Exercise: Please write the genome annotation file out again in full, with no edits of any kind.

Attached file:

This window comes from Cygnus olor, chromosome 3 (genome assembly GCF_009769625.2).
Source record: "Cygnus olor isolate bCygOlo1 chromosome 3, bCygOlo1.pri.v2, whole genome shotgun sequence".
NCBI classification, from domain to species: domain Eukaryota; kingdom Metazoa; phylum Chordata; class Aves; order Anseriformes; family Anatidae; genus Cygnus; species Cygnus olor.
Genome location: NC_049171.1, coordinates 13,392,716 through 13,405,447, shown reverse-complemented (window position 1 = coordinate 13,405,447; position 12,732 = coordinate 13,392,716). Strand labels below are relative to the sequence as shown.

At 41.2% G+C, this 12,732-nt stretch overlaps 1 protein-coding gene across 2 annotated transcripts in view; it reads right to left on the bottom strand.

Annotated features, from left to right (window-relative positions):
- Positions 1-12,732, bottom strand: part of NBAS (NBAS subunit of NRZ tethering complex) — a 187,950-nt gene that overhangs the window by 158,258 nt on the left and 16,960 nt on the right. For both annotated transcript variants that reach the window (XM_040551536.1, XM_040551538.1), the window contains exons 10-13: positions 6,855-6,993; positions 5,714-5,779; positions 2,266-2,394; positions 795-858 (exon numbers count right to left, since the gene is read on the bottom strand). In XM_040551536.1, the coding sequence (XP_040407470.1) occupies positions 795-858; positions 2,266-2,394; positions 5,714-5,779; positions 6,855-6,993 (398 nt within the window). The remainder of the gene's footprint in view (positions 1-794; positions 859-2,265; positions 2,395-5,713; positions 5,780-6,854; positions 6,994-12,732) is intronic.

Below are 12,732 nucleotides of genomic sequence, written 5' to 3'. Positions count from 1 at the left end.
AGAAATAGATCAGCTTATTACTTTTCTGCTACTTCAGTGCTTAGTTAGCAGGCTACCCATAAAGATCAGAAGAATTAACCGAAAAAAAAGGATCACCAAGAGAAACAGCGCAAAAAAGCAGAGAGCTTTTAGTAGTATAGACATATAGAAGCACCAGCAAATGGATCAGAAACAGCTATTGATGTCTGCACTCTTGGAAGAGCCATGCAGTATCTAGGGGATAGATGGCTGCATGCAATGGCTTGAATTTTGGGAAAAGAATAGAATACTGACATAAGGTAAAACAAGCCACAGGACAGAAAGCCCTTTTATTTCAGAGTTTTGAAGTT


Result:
This window comes from Cygnus olor, chromosome 3 (genome assembly GCF_009769625.2).
Source record: "Cygnus olor isolate bCygOlo1 chromosome 3, bCygOlo1.pri.v2, whole genome shotgun sequence".
NCBI classification, from domain to species: domain Eukaryota; kingdom Metazoa; phylum Chordata; class Aves; order Anseriformes; family Anatidae; genus Cygnus; species Cygnus olor.
Genome location: NC_049171.1, coordinates 13,392,716 through 13,405,447, shown reverse-complemented (window position 1 = coordinate 13,405,447; position 12,732 = coordinate 13,392,716). Strand labels below are relative to the sequence as shown.

At 41.2% G+C, this 12,732-nt stretch overlaps 1 protein-coding gene across 2 annotated transcripts in view; it reads right to left on the bottom strand.

Annotated features, from left to right (window-relative positions):
- Positions 1-12,732, bottom strand: part of NBAS (NBAS subunit of NRZ tethering complex) — a 187,950-nt gene that overhangs the window by 158,258 nt on the left and 16,960 nt on the right. For both annotated transcript variants that reach the window (XM_040551536.1, XM_040551538.1), the window contains exons 10-13: positions 6,855-6,993; positions 5,714-5,779; positions 2,266-2,394; positions 795-858 (exon numbers count right to left, since the gene is read on the bottom strand). In XM_040551536.1, the coding sequence (XP_040407470.1) occupies positions 795-858; positions 2,266-2,394; positions 5,714-5,779; positions 6,855-6,993 (398 nt within the window). The remainder of the gene's footprint in view (positions 1-794; positions 859-2,265; positions 2,395-5,713; positions 5,780-6,854; positions 6,994-12,732) is intronic.

Below are 12,732 nucleotides of genomic sequence, written 5' to 3'. Positions count from 1 at the left end.
AGAAATAGATCAGCTTATTACTTTTCTGCTACTTCAGTGCTTAGTTAGCAGGCTACCCATAAAGATCAGAAGAATTAACCGAAAAAAAAGGATCACCAAGAGAAACAGCGCAAAAAAGCAGAGAGCTTTTAGTAGTATAGACATATAGAAGCACCAGCAAATGGATCAGAAACAGCTATTGATGTCTGCACTCTTGGAAGAGCCATGCAGTATCTAGGGGATAGATGGCTGCATGCAATGGCTTGAATTTTGGGAAAAGAATAGAATACTGACATAAGGTAAAACAAGCCACAGGACAGAAAGCCCTTTTATTTCAGAGTTTTGAAGTT